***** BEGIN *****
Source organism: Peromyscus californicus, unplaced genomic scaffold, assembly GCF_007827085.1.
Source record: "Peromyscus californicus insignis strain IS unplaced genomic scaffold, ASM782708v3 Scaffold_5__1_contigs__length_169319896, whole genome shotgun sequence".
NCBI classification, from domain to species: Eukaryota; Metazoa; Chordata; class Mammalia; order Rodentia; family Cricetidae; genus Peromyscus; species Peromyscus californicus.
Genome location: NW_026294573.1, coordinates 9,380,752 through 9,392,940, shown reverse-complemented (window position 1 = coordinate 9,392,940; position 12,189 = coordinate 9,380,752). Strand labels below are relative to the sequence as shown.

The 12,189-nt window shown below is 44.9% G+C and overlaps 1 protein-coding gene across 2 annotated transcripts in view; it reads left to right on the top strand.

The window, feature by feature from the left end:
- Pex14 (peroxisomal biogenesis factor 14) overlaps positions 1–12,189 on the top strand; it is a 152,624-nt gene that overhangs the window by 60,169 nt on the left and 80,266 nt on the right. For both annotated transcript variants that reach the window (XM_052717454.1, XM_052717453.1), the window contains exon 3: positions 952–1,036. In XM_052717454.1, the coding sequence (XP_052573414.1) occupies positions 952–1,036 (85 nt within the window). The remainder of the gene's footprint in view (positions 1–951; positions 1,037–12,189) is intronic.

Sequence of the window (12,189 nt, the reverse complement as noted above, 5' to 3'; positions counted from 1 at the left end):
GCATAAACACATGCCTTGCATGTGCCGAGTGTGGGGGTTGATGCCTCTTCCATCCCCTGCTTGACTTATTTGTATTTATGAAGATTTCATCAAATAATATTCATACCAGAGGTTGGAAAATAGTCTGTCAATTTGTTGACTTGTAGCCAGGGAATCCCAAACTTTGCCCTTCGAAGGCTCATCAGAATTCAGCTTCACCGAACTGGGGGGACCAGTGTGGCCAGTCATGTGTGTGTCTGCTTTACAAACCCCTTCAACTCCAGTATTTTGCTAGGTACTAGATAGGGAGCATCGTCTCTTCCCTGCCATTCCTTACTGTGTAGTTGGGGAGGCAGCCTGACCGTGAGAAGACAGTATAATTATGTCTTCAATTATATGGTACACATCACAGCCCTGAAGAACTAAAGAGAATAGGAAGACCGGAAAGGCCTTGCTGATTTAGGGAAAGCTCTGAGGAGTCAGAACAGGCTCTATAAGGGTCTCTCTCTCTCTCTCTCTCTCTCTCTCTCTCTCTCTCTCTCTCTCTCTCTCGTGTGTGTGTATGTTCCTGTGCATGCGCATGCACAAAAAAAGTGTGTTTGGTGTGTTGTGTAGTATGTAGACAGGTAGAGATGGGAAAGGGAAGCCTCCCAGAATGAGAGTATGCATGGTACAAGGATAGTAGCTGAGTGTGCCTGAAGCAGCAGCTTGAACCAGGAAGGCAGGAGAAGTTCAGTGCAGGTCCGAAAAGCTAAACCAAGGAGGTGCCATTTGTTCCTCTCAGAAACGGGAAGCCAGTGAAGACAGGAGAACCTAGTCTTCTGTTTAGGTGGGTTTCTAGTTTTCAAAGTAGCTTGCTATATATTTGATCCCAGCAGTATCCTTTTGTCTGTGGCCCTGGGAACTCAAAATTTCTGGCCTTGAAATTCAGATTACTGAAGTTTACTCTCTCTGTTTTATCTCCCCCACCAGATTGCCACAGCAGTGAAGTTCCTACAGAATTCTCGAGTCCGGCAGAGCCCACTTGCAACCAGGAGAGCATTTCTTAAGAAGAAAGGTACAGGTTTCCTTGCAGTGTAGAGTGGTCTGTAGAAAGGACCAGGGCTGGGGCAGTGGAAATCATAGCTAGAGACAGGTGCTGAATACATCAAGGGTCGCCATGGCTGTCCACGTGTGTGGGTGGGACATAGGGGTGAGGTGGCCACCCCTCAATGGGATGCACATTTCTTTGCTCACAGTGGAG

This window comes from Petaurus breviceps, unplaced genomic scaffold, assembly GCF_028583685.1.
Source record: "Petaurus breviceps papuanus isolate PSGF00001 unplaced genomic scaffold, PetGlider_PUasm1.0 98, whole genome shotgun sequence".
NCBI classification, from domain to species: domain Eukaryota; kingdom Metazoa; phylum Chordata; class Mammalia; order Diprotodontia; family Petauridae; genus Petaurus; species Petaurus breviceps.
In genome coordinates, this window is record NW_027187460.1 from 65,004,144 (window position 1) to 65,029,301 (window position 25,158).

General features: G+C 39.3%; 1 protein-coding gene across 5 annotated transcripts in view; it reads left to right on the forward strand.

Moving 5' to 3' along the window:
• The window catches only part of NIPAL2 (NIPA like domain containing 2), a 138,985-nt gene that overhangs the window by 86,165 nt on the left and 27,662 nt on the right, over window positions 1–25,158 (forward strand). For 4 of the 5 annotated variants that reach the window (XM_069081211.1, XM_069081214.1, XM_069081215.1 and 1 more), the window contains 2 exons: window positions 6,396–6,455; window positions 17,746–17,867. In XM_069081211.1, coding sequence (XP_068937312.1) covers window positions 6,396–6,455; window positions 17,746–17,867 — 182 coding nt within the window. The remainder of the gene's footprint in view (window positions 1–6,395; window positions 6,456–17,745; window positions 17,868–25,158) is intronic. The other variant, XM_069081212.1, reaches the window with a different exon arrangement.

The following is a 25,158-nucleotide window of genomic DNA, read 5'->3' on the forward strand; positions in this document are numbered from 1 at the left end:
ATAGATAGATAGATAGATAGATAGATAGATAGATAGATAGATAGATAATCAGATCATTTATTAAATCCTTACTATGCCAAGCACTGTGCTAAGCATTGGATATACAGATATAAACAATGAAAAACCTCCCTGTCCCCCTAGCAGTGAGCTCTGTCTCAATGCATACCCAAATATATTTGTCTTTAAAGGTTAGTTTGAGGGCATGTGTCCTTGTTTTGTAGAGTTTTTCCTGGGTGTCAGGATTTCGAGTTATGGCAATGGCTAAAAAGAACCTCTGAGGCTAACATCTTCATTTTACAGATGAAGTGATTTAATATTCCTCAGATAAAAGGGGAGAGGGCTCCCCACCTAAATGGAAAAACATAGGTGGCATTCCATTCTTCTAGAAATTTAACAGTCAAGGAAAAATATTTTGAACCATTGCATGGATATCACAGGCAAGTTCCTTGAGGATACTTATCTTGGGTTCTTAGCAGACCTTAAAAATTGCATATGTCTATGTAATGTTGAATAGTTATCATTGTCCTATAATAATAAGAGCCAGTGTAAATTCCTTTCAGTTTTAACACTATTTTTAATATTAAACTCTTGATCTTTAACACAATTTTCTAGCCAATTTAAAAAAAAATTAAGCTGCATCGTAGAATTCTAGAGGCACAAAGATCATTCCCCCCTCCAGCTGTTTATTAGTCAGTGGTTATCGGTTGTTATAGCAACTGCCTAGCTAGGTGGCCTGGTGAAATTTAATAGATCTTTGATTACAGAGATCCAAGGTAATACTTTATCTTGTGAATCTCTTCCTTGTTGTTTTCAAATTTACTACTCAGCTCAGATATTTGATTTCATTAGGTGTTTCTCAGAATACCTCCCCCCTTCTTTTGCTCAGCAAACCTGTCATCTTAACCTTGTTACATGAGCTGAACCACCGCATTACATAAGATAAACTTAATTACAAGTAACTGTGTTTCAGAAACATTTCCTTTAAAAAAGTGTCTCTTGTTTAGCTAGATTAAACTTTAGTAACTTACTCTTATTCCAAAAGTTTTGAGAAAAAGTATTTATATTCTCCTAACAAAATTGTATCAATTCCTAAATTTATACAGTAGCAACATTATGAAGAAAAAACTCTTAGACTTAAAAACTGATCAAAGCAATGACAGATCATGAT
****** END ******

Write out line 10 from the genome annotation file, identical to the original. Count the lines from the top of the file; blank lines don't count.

This window comes from Petaurus breviceps, unplaced genomic scaffold, assembly GCF_028583685.1.